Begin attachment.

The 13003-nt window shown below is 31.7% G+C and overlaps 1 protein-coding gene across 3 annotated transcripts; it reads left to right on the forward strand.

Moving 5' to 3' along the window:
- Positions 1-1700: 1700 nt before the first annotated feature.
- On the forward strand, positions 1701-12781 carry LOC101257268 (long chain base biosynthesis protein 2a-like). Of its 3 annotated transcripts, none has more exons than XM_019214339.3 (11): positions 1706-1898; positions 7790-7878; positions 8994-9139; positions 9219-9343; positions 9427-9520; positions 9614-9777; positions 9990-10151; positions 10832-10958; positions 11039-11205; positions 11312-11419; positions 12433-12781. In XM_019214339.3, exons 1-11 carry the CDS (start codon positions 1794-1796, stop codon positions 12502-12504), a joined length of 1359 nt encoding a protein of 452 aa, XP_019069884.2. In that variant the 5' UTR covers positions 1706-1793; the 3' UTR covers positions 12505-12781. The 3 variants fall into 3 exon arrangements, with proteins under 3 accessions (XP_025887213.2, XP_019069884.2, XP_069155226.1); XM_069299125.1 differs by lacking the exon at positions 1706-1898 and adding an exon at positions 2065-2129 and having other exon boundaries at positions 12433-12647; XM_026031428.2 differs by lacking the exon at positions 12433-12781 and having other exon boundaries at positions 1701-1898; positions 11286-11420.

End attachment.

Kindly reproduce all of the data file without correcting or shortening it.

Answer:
The 13003-nt window shown below is 31.7% G+C and overlaps 1 protein-coding gene across 3 annotated transcripts; it reads left to right on the forward strand.

Moving 5' to 3' along the window:
- Positions 1-1700: 1700 nt before the first annotated feature.
- On the forward strand, positions 1701-12781 carry LOC101257268 (long chain base biosynthesis protein 2a-like). Of its 3 annotated transcripts, none has more exons than XM_019214339.3 (11): positions 1706-1898; positions 7790-7878; positions 8994-9139; positions 9219-9343; positions 9427-9520; positions 9614-9777; positions 9990-10151; positions 10832-10958; positions 11039-11205; positions 11312-11419; positions 12433-12781. In XM_019214339.3, exons 1-11 carry the CDS (start codon positions 1794-1796, stop codon positions 12502-12504), a joined length of 1359 nt encoding a protein of 452 aa, XP_019069884.2. In that variant the 5' UTR covers positions 1706-1793; the 3' UTR covers positions 12505-12781. The 3 variants fall into 3 exon arrangements, with proteins under 3 accessions (XP_025887213.2, XP_019069884.2, XP_069155226.1); XM_069299125.1 differs by lacking the exon at positions 1706-1898 and adding an exon at positions 2065-2129 and having other exon boundaries at positions 12433-12647; XM_026031428.2 differs by lacking the exon at positions 12433-12781 and having other exon boundaries at positions 1701-1898; positions 11286-11420.